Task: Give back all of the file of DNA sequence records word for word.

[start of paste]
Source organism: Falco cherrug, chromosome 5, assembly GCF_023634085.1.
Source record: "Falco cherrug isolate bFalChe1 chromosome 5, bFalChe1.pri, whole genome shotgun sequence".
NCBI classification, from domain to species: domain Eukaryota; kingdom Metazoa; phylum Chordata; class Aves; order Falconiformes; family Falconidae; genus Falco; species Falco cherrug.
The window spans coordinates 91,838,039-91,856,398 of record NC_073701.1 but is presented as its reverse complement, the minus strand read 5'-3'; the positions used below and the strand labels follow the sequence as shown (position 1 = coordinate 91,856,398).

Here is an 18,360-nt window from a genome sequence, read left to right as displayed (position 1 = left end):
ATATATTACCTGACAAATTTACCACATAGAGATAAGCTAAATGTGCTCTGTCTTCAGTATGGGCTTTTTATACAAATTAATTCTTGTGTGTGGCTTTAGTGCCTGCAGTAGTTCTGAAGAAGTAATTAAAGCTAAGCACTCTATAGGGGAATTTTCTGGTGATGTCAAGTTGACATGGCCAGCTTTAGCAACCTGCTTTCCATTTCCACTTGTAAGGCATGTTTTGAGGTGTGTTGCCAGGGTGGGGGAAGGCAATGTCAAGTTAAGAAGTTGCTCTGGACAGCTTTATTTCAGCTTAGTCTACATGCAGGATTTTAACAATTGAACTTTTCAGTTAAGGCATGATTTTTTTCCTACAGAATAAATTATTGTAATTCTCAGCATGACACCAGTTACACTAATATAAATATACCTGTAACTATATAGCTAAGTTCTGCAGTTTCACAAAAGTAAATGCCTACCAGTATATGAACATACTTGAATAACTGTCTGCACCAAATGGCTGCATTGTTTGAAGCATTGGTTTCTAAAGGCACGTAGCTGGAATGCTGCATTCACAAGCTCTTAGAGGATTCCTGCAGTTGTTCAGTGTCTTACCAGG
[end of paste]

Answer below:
Source organism: Falco cherrug, chromosome 5, assembly GCF_023634085.1.
Source record: "Falco cherrug isolate bFalChe1 chromosome 5, bFalChe1.pri, whole genome shotgun sequence".
NCBI classification, from domain to species: domain Eukaryota; kingdom Metazoa; phylum Chordata; class Aves; order Falconiformes; family Falconidae; genus Falco; species Falco cherrug.
The window spans coordinates 91,838,039-91,856,398 of record NC_073701.1 but is presented as its reverse complement, the minus strand read 5'-3'; the positions used below and the strand labels follow the sequence as shown (position 1 = coordinate 91,856,398).

Here is an 18,360-nt window from a genome sequence, read left to right as displayed (position 1 = left end):
ATATATTACCTGACAAATTTACCACATAGAGATAAGCTAAATGTGCTCTGTCTTCAGTATGGGCTTTTTATACAAATTAATTCTTGTGTGTGGCTTTAGTGCCTGCAGTAGTTCTGAAGAAGTAATTAAAGCTAAGCACTCTATAGGGGAATTTTCTGGTGATGTCAAGTTGACATGGCCAGCTTTAGCAACCTGCTTTCCATTTCCACTTGTAAGGCATGTTTTGAGGTGTGTTGCCAGGGTGGGGGAAGGCAATGTCAAGTTAAGAAGTTGCTCTGGACAGCTTTATTTCAGCTTAGTCTACATGCAGGATTTTAACAATTGAACTTTTCAGTTAAGGCATGATTTTTTTCCTACAGAATAAATTATTGTAATTCTCAGCATGACACCAGTTACACTAATATAAATATACCTGTAACTATATAGCTAAGTTCTGCAGTTTCACAAAAGTAAATGCCTACCAGTATATGAACATACTTGAATAACTGTCTGCACCAAATGGCTGCATTGTTTGAAGCATTGGTTTCTAAAGGCACGTAGCTGGAATGCTGCATTCACAAGCTCTTAGAGGATTCCTGCAGTTGTTCAGTGTCTTACCAGG